Need for scrutiny

Ouko felt that the internal checks and balances that should be in place through the various levels of government were compromised due to this majority, and saw his role as Auditor-General as an important mechanism in providing much-needed scrutiny. 

“That began my problems,” Ouko explains. “By that year we were revealing more than ever and the new regime would not entertain it. They were allergic to any audit report, they were not supportive. So they started to fight us.”

Ouko and his team found themselves being accused of taking money from opposition parties to tarnish the record of the government. “We were revealing more abuses of power, and the resistance to this was very harsh.”

The power sharing between the Jubilee Coalition divided up Kenya’s ministries between its member parties. With each serving their own interests, Ouko felt attacked from all sides. “You had the two figureheads – Uhuru Kenyatta and vice president William Ruto – running more or less equal. Each one is doing their own thing. And we’d find corruption on both sides. So it was a difficult period. I was fighting against people who were not unified, with no central command, who were exploiting the calf, so to speak.”

Threatening texts

In that period, during 2014 and 2015, Ouko started receiving threatening messages. “I would receive texts that would say things like: ‘we are watching you’. We would report it to the police, but nothing would come of it. Sometimes these threats became too much for me and my family, but I also had support.”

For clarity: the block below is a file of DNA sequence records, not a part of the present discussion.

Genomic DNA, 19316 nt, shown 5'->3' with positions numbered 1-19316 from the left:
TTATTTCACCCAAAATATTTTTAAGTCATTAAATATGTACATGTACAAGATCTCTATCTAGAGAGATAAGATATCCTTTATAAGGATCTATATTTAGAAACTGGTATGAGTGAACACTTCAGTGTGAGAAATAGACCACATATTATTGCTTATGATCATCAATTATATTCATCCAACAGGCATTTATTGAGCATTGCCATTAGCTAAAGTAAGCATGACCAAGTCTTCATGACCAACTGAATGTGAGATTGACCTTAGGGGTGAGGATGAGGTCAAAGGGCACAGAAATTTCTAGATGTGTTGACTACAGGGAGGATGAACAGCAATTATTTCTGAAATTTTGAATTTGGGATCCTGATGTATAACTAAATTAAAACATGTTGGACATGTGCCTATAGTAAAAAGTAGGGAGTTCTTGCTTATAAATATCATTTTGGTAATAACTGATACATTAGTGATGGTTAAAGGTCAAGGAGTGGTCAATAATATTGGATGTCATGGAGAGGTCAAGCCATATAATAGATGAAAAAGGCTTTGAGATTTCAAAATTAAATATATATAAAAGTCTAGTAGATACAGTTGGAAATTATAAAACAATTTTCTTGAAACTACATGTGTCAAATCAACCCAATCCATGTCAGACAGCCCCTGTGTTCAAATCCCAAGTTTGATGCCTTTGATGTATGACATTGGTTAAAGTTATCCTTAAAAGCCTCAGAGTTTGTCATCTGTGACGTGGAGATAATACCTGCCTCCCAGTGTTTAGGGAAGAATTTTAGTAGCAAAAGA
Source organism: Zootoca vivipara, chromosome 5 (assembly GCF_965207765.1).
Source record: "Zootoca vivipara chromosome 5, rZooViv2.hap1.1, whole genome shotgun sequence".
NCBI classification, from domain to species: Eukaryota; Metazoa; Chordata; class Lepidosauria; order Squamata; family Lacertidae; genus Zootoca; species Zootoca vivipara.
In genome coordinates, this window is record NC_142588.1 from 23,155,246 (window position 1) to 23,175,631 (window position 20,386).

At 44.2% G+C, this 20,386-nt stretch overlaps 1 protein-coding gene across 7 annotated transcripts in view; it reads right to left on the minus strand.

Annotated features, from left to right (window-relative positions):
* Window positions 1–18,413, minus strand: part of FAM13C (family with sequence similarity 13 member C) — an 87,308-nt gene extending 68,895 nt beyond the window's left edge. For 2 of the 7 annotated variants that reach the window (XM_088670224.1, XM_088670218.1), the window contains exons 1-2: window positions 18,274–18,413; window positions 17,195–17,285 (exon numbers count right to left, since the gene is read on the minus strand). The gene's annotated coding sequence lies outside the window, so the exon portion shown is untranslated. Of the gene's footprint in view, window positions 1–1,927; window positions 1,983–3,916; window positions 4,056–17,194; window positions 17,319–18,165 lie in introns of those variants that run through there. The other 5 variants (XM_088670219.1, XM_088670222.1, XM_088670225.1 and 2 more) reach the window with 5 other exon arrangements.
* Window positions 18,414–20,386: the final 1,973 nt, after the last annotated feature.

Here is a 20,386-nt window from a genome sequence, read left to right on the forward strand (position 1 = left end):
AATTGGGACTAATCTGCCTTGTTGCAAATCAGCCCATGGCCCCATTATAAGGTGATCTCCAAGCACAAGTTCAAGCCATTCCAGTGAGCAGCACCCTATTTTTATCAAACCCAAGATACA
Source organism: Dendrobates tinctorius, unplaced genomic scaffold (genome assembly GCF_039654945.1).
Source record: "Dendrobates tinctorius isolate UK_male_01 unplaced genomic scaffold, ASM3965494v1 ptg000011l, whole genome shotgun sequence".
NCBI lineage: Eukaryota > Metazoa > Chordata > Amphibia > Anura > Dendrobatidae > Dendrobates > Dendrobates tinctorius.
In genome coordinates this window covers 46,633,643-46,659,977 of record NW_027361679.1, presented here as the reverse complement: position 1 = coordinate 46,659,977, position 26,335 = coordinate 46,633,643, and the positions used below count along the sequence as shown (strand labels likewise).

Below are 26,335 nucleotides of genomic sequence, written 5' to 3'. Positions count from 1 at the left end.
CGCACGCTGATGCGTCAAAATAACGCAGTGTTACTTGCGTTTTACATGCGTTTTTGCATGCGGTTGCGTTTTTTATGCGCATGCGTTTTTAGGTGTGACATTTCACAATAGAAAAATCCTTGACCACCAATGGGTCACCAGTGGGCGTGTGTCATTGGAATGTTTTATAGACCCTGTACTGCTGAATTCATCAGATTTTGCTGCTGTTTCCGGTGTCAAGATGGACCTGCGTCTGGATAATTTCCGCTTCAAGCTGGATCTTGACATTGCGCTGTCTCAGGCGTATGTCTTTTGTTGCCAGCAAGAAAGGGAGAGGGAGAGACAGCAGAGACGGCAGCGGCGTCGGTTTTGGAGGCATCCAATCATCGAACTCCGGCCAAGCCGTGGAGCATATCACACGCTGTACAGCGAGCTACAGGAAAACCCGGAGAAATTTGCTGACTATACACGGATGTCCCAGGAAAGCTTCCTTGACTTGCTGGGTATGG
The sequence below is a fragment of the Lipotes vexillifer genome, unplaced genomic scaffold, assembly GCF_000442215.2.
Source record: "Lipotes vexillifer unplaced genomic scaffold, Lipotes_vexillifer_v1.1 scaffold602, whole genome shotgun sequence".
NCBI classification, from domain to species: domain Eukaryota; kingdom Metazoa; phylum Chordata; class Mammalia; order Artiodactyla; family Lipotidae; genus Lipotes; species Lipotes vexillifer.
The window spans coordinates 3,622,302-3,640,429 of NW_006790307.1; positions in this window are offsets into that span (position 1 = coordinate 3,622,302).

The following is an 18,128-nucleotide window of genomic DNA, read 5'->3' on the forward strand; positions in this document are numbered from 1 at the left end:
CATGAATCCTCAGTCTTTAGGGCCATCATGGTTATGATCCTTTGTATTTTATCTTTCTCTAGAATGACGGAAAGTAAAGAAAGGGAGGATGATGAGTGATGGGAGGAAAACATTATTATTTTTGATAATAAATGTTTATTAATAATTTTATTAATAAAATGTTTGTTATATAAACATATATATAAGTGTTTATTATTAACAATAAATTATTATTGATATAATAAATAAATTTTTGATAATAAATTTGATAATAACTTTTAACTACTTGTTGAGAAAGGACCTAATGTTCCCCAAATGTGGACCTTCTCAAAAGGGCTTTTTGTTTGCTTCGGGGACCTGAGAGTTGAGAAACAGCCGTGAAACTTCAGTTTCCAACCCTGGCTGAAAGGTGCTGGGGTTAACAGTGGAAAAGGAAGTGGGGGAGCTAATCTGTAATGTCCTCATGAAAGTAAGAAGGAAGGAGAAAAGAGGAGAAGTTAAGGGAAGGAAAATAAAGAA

A lot of that support came from Kenya’s media, which reported regularly on his findings. “I would go on a walk, and ordinary Kenyans would come up to me and tell me to keep going, that I was doing a good job. That’s what kept me going amid all the threats.”

The situation culminated in Ouko being publicly called out by Kenyatta in 2016. The Auditor-General’s office had uncovered evidence that $2bn in Eurobond cash that Kenya raised in 2014 may have been misused. Ouko said his office would conduct a forensic audit of the funds, involving meetings with the US and UK financial institutions.

“When you say that the Eurobond money was stolen and stashed in the Federal Reserve Bank of New York, are you telling me that the Kenyan government and United States have colluded?” Kenyatta said during an anti-corruption summit. “Who’s is stupid here?” 

“I was metres away from him, and he singled me out,” said Ouko. “Within two weeks, they decided to remove me from office.”

The next few years were a battle for his career, but he was able to hold on until the end of his term of office in 2019. While his time as Auditor-General didn’t end as he might have liked, Ouko had created a foundation in the office that has resulted in a lot of positive change in Kenya. The staff were bolder, standards were higher, and the office continued to uncover issues. Kenya has since had another regime change, and Ouko is pleased that auditing standards are still high. 

“I’m very proud of those years. Every day brought a new challenge to overcome. That kept me going. To see the change that has bedded in now is overwhelmingly brilliant.”

Ouko has now been given ICAEW’s Outstanding Achievement award in recognition of his firm stance in the face of corruption. “I’m very humbled by it,” he says.